Monday night’s game wasn’t pretty. The two teams have combined for 64 free throws, 51 fouls, and 36 turnovers. In that way it was typical of the last game on a short, but grueling trip.
Player of the Game: Deron Williams was great for Utah with 22 points and 11 assists and Mehmet Okur recorded a double-double with 14 points and 15 rebounds, but C.J. Miles was the biggest reason for Utah’s win. Not even a starter for most of the season and playing big minutes for Andrei Kirilenko, who missed the game with a calf strain, Miles scored 23 points and was 8-for-16 from the floor before fouling out.
Turning Point: In hindsight, one could feel the momentum shift late in the first half, but the Jazz took control of the game in the third quarter by scoring 11 of the first 13 points. Okur , who has missed time with the flu, made three 3-pointers tin the third that helped give Utah a 73-63 lead.
* The Celtics bench outscored Utah’s 26-11 in the first half and continued to play well in the second. Glen Davis scored 13 points (all in the first half) and Michael Finley and Marquis Daniels picked up the second half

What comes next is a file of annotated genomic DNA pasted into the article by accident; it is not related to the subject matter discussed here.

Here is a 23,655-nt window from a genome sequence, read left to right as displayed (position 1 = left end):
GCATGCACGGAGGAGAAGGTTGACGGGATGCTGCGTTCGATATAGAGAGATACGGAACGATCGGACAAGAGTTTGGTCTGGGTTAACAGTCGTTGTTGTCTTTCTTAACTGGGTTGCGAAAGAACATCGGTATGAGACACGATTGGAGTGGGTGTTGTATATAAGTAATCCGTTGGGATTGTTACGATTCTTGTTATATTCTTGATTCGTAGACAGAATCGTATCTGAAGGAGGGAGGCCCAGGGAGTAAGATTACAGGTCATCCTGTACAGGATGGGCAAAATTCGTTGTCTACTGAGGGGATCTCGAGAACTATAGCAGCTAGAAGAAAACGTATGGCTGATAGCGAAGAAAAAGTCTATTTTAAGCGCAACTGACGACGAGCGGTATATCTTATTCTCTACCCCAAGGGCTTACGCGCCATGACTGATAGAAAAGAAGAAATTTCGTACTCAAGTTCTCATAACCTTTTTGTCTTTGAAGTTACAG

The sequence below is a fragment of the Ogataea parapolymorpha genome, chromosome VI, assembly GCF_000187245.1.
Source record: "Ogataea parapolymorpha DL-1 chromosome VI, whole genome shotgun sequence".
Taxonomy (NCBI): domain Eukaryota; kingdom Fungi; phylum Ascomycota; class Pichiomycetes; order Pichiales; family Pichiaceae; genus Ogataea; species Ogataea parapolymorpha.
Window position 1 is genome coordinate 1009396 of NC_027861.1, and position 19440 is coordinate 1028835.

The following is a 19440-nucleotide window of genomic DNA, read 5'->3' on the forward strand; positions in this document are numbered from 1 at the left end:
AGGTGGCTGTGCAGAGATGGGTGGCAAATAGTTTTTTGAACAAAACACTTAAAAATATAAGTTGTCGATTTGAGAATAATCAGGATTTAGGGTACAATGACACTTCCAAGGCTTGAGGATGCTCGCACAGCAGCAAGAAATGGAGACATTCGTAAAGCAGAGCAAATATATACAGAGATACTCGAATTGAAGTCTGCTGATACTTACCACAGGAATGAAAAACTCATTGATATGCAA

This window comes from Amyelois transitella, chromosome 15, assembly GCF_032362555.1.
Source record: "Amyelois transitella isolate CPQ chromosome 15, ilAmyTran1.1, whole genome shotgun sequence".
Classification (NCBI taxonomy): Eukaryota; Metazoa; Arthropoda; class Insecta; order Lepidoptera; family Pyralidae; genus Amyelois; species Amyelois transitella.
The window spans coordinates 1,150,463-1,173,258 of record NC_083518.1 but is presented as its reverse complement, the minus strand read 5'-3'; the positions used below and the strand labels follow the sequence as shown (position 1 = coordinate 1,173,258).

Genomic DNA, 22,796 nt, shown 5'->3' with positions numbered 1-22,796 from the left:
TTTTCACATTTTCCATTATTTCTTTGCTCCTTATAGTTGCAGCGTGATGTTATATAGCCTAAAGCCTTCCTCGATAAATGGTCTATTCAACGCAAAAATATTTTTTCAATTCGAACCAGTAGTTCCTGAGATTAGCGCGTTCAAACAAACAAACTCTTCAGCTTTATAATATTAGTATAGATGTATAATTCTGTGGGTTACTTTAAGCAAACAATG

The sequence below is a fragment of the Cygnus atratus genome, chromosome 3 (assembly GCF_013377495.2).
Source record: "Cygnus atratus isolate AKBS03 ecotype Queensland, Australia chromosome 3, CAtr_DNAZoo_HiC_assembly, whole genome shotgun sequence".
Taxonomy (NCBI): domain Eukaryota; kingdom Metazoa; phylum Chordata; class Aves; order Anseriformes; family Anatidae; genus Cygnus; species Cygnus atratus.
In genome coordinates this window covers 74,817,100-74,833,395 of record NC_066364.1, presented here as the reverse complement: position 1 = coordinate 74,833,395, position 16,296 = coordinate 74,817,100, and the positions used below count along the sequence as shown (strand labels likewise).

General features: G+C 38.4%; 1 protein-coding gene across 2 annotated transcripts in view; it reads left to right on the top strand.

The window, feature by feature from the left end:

* Foul trouble affected both teams all game. Kendrick Perkins and Carlos Boozer each got two in the first quarter. Boozer and Paul Millsap each have three fouls for the Jazz, while Rajon Rondo got his third right before the end of the half and his fourth a few minutes into the third quarter.
Rondo stayed in the game and tallied his 2,000th career assist with a sweet behind-the-back move that resulted in a dish for a Ray Allen 3-pointer
* With Millsap and Boozer out, the Celtics enjoyed a 21-11 edge on the boards in the first half. Utah had just one offensive rebound and the Celtics have six. But that changed completely over the final 24 minutes.
* Doc Rivers got ejected in the final minutes by ref Ed Malloy. It was the second ejection of the season for Rivers.